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Z** at SuperWeek

My friend Z** was at SuperWeek one year, riding the pro-am races. Z**'s dead now, but at the time he was a very good regional racer, trying to break through to a higher level.

ESG Qualifier, 1997
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Anyway, one of the days was a long -- 110 mileish (sic) -- point-to-point road race (actually a single big loop starting and finishing right in the middle of a pretty big town). The terrain was rolling to hilly, but the main feature of the day -- besides the typically tough SuperWeek field of teams like 7-Eleven and Schwinn (top US teams in the mid 1980s), some exiled or vacationing European pros and the Mexican National Team -- was the heat. It was hot.

So the race gets started and Z** was pretty amped up, riding hard, forcing the pace early -- i.e. riding a bit over his head. Anyway, after about an hour of this he starting getting kind of tired and was considering dropping back a bit. Then, cresting a hill just as Z** pulled off from what he thought would be his last turn at the front of the strung-out field the next guy in line says (in a very calm, serious, macho voice) "Look back, it's shattering." Yeah, the field was just beginning to crack, so Z** hung tough near the front for a few more miles, and sure enough, he made the split and found himself in a front group of about 45 riders. The other 70 or 80 guys in the race just disappeared.

Z** was really happy at that point -- SuperWeek pays 30 or 35 deep in the Pro-I-II races and he was pretty sure he would end up in the money. Unfortunately for him, an hour and a half of hard, fast, hot riding began to add up, and after a while he was just sitting on the wheels, hanging on. Then, on one of Wisconsin's many windy, shallow drags that can't really be called climbs but sure aren't flat, Z** gets dropped with a guy from the Mexican National Team and another US rider, someone with a team about as good as, say, NutriFig or the Navigators pro squad are today. Pretty elite company, but dropped nonetheless.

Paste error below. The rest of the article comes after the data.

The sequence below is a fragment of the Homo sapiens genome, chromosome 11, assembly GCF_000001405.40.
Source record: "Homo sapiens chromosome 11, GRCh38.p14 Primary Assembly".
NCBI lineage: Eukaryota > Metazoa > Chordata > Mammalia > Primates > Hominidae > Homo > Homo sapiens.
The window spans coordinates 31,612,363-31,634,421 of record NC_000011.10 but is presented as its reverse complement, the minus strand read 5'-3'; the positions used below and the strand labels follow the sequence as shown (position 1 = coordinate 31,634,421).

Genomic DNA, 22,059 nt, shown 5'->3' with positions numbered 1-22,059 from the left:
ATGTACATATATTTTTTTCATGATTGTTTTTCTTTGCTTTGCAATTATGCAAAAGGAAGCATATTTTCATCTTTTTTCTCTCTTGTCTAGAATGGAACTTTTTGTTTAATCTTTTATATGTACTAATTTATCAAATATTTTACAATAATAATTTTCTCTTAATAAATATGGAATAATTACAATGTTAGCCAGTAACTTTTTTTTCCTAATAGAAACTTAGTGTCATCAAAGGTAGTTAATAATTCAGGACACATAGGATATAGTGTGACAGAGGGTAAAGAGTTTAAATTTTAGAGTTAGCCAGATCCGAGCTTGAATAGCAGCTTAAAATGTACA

They chased for a few miles, but it became obvious pretty quick that they wouldn't see the front again. So they just sort of gave up and slowed down. After a while a second group of about 20 riders caught them, and Z** and the other two guys rode with it little, but by then all the places were up the road, so what was the point?

So Z**, the Mexican, and the other guy let themselves get dropped again, took off their helmets (this was just after the USCF toughened its helmet rules -- I think Z** and the other US guy had on first generation Giros and the Mexican guy something a lot hotter), and slowed way down.

One of them had some money, and they stopped for Cokes for awhile, then thought about how to get to the finish -- remember, the race was a big loop and it was still wicked hot with, like, 40 or 50 more miles to go. At that point they heard a pickup truck heading their way, so they flagged it down and the driver said he'd be happy to take them as far as R*****, about 15 miles from the town the race finished in, "Because that's as far as I'm going." The three riders climbed in back.

Anyway, after about half an hour they all got to R*****, so Z** and the other two racers hopped out of the truck, thanked the guy and hopped back on their bikes. They'd only been riding a few miles when they looked back and saw a group of about 15 guys on bikes coming up from behind.

By now Z** and his two companions just wanted to get the race over with, so they put their helmets back on and hopped in with the group, in which he recognized a few guys from the chase group that had ridden through him earlier. Everybody looked pretty miserable -- a lot of salt on the shorts, empty bottle cages, full frowns, etc., etc. -- but they were still riding pretty quick.

Just then another pickup truck comes up, pulls alongside the group, and a USCF official leans out the passenger side window screaming "One mile up the road! This group finishes! Five places!" Then the truck roared away up the road. So evidently the race was being shortened and this group wasn't going all the way into town. And there was money left.

Anyway, a minute later sure enough they come around a bend and see the pickup truck a few hundred yards away at the side of the road with the USCF guy frantically waving a flag. Z** was feeling decent at that point -- Cokes and pickup trucks can do wonders for the legs -- and ended up getting like second or third in the sprint and 40 or 60 bucks.

Not a bad day he said.